It has been said that money cannot buy happiness. And while that is true because happiness is not for sale but is free of charge to everyone who has it in their souls, money does have influence in your life.
And living can be a source of happiness, can’t it? So maybe money can’t buy happiness by itself, but it sure can buy the tools that help us enjoy the happiness we do have. Or even help us enjoy our God-given “pursuit of happiness” as stated in American’s declaration of freedom.
But let’s step back for a minute and think about life as happiness. If money cannot buy happiness, but if life is an expression of that happiness, can it not also follow that money cannot buy life?
What I mean is this: Is it possible for us to live our lives without money, or with as little of it as possible?
Living Life Without Money
Oh, I am sure that if you look at your family budget, the idea of living your life with little money seems impossible. But if you think about it in a very objective way, maybe you have to adjust somewhat, but surely you can see ways to live on as little money as possible.
If your budget is especially tight, this might be a necessity before you look at ways to increase income. Reducing spending is somewhat easier and quicker than finding new money.
Even if you do this just for a month, it could make a huge difference in the stress level of your family.
Here are some quick tips to at least start to live without money, or at least less of it.
4 Tips To Live On Less Money
#1. Prioritize Your Spending
Take a hard look at your necessities and how you justify necessities. You should consider a necessity as what you need to survive is always first. That means you need food to eat, water to drink, clothes on your back (to protect from cold and wet), a roof over your head and some form of transportation.
Once you have your budget narrowed down (everything else is extraneous), that alone will save you a lot of money. Outside of necessities, you have a lot of disposable income, don’t you?
#2. Find Ways To Save Within Those Necessities
For food, this may mean buying more store-brand food rather than name-brand, or growing some of your own food. Make meals out of what you have in your fridge, freezer and pantry now and only buy what you need each week and no more.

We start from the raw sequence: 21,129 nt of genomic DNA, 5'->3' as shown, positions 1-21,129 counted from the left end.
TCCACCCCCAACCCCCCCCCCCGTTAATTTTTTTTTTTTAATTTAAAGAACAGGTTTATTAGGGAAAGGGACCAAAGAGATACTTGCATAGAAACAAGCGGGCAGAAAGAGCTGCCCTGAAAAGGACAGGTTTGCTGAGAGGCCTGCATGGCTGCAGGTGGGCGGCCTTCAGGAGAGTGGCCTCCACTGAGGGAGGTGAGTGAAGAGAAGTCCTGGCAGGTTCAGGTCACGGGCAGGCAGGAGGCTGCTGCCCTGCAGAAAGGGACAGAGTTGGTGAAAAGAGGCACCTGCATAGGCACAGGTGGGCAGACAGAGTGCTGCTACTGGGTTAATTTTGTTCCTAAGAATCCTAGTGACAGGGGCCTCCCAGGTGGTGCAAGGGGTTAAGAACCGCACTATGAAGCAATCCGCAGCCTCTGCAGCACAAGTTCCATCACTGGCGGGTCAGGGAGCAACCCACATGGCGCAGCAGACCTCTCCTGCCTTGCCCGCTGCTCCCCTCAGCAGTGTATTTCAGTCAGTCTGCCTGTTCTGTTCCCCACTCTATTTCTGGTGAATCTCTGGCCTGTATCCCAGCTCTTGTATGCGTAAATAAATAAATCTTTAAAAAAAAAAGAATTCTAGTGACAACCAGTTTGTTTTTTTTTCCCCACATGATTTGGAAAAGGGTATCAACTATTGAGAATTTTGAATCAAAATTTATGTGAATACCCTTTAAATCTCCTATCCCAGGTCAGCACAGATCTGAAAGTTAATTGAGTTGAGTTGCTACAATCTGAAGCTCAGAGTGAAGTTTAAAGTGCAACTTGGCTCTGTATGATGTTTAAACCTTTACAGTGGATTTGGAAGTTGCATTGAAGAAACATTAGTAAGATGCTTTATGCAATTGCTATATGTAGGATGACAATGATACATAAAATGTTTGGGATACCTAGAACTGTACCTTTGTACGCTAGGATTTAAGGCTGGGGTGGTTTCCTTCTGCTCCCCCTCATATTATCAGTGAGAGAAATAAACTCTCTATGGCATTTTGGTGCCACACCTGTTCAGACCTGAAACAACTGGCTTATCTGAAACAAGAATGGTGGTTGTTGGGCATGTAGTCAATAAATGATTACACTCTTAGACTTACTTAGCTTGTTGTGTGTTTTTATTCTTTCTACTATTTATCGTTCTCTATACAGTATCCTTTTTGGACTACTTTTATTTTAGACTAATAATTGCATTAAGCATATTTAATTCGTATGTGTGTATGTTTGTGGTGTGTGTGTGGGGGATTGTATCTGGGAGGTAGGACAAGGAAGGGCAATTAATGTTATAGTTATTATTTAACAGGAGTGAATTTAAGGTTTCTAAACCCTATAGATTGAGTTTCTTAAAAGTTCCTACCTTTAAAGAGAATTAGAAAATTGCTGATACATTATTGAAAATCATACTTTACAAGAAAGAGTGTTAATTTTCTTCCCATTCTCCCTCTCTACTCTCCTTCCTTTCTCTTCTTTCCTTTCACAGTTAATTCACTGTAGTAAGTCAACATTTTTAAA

For transportation, if you can bike, walk or use public transportation to get around. Keep the car at home.
For shelter, if you can’t cut your mortgage costs, consider renting out a room to someone or selling the house and moving into a cheap-rent apartment.
Clothes? Buy only what you need, and by need I mean clothes that are worn out, not need as in “I need that blouse because it’s so fashionable now,” while you have five functional blouses in the closet already.
As long as you have enough clothes for a work week and for puttering around the house, you really won’t need much more than that.
To really save money, if you have a sewing machine and some creativity, why not try making your own clothes, or ask for discarded clothes from friends or neighbors? There is always Goodwill or Salvation Army as well.
#3. Free Entertainment
Play games at home as a family. Read books, listen to music, catch free activities in the community such as at the library or a community center or park. Avoid restaurants, unless you’re working there.
When you put in a little effort to seek out free entertainment, you will be amazed at how much there is out here.
#4. Live Off The Grid
Write letters and mail them rather than send e-mails. Because e-mails require the Internet and Internet can be quite expensive.
Cut off the cable TV and read more and play games.
Find alternatives to generate power through solar, wind or candle wax.
Use low-flow toilets, or have an outhouse or composting toilet. Lose the computers and/or smartphones and downgrade to a single laptop and a land-line phone (yes, they are still around, somewhere).
Taking these steps, even some which are not as drastic as some mentioned here, will go a long way toward reducing your financial footprint.
It’s tough to go drastic cold-turkey, so if you do have plans about living on no or very little money, you might want to take smaller steps in the first month and make them part of habits, then add other steps slowly in successive months.
If you are doing this to get out of debt quickly, then cut drastically immediately to be a bit uncomfortable. It sounds odd but when you are uncomfortable, you will work harder and faster to get out of debt to put some comfort back in your life.
But if you don’t have debt and you just want to save more money each month, then less-drastic steps can be taken for you to be pinched a little, but still comfortable enough to get used to the change in a month or two.
Either way, don’t work around the edges where you feel like nothing is different. There should be at least some adjustment so that you keep yourself intentional in what you’re doing and less likely to fall back into old habits.
Author Bio: Jon blogs at Penny Thots, a personal finance site that helps readers improve their finances, one day at a time.